Shinzo Abe State Funeral: World leaders gathered in London just a week ago for the state funeral of Queen Elizabeth II of Britain. Now many of them are going to the other side of the world ie East Asia for another state funeral. This program is of the late former Prime Minister of Japan Shinzo Abe on 27 September. On July 8, Shinzo Abe was shot dead during an election campaign program in the city of Nara.
One thing which is very strange in this is that every heart of Aziz Abe’s countrymen are opposing his funeral. The reason behind this is being said to be a huge expenditure in this process, on the other hand, some reasons like the manner of death of former Prime Minister Abe, due to which the people there do not seem in favor of giving him this last respect. This is the reason why Abe’s funeral remains a matter of controversy in this peace-loving country.
huge cost of state funeral
World leaders and heads of state are eager to attend Shinzo Abe’s state funeral, but the Japanese seem indifferent to the event. The estimated cost of this large-scale event has been estimated at $11.4 million. If seen in Japanese currency, this expenditure sits at 1.65 billion yen. Protests against state funerals have been increasing in Japan for the past few weeks.
The results of a survey by a Japanese newspaper ‘Yomiuri Shimbun’ show that more than half of the country’s population is against holding this state funeral. The protest was also such that earlier this week a man set himself on fire near the Prime Minister’s Office in Tokyo. On Monday, about 10,000 protesters marched on the streets of the capital demanding the withdrawal of the funeral rites.
So far more than 4 lakh people have signed the online petition to stop this event. Many political parties of the country have refused to attend this state funeral. Significantly, in Japan, the expenses of the funeral of the former PM were shared between the government and the political party of that leader, but the government here is bearing the entire cost of Abe’s royal funeral. This expenditure will reach at least Rs 100 crore.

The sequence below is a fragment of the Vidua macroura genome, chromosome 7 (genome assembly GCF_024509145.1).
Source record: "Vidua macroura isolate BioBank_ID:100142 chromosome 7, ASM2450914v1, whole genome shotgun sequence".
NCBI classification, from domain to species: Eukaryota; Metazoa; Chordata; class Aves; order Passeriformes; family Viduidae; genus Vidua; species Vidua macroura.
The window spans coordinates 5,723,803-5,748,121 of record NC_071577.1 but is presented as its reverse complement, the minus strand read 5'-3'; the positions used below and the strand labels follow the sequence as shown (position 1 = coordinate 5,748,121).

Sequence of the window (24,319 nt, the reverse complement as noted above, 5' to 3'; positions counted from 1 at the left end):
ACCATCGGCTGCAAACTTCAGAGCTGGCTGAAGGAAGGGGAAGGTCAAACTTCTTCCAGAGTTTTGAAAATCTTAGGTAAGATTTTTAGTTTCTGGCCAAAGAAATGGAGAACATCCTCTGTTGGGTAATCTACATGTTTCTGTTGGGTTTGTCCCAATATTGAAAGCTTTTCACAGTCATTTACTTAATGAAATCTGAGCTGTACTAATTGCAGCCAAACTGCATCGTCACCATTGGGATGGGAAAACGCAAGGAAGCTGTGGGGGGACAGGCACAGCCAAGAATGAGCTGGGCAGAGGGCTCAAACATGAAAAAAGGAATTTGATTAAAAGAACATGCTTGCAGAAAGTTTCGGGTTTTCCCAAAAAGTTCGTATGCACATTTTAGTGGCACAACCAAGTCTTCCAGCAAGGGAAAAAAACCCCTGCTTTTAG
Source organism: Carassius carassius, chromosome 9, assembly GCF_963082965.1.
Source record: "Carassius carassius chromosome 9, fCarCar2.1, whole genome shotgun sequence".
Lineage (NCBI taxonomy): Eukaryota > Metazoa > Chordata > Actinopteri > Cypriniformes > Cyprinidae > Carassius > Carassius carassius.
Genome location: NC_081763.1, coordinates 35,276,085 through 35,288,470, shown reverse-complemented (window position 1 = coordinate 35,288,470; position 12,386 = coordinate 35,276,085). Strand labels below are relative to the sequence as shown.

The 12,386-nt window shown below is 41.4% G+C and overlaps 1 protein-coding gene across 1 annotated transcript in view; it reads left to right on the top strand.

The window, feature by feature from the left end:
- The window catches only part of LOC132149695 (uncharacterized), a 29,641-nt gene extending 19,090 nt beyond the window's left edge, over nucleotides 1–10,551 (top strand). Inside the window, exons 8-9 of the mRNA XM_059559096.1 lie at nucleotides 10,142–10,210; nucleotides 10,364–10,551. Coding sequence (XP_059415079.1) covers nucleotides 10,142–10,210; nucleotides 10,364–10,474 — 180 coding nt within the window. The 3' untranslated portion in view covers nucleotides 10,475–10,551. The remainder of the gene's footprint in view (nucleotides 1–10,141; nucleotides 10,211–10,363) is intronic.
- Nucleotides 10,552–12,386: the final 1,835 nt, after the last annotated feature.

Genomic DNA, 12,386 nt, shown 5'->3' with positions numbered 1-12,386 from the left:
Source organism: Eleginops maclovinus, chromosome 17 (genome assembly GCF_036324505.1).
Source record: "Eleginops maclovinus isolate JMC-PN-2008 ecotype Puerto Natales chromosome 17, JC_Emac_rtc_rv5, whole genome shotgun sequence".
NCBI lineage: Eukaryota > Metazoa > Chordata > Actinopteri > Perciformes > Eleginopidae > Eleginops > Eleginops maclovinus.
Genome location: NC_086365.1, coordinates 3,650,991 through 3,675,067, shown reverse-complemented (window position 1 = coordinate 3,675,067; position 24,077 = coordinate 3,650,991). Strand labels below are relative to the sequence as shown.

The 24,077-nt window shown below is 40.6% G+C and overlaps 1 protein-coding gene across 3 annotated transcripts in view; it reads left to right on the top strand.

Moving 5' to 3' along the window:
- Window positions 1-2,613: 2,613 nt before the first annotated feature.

Japan’s allies are eager
Where there is a ruckus in the country of Shinzo Abe over his state funeral to be performed on September 27. On the other hand, this event is attracting allies of Japan from all over the world. US President Joe Biden will not attend it, but Vice President Kamala Harris will attend. Representatives of 190 countries of the world are expected to participate in this.
Singapore’s Prime Minister Lee Hsien Loong is coming. So Australian PM Anthony Albanese is reaching Japan with three of his predecessors. India’s Prime Minister Narendra Modi did not attend the Queen’s funeral, but is flying to Tokyo to pay tribute to Abe. After all, the leaders from all over the world are reaching to bid farewell to the leader. People in his country are opposing it. This commotion says a lot about Shinzo Abe’s status without saying anything.
This is not a common occurrence in this country
A state funeral is not a common event in Japan. Here also state funerals are reserved for members of the royal family. Since the Second World War, Japan’s politician Shigeru Yoshida was given this honor only once in 1967. Abe’s state funeral after such a long time is a big deal.
The people here are also giving the logic of law behind not giving the state funeral to Shizo Abe. In fact, the opposition parties here along with the public say that there is no point in giving a state farewell in the constitution made after the war in 1947. There has also been a vigorous debate in the Parliament of Japan regarding this matter. The ruling party said that it is legal to give this honor to Abe. It does not go against the constitution of the country.
To some extent, these protests are also due to the manner of his death. On July 8, Shinzo Abe was attacked during an election campaign program in the city of Nara. Japan mourned for him. According to opinion polls, Abe was never extremely popular, but there would be few who would deny that he had given the country an environment of stability and security. Therefore, if seen, the decision to perform his state funeral is also a reflection of his stature.
Why does Abe have the right?
Arguably, since World War II, no other politician has had as much influence on Japan’s position in the world as Shinzo Abe’s. Abe strengthened the country’s relations with countries like America. He is also credited with taking Japan on the path of economic recovery after the terrible tsunami in 2011.
Regarding the royal farewell to Abe, in the Parliament of Japan, PM Fumio Kishida enumerated many such reasons that made Abe deserving of this honor. He said that after the death of Abe, condolence messages have been sent from many countries around the world. Through this state funeral, the country will be able to answer these messages. He said Abe was shot during an election campaign. If seen in this way, he is a soldier who is martyred on democracy. His last farewell must be done with full respect.
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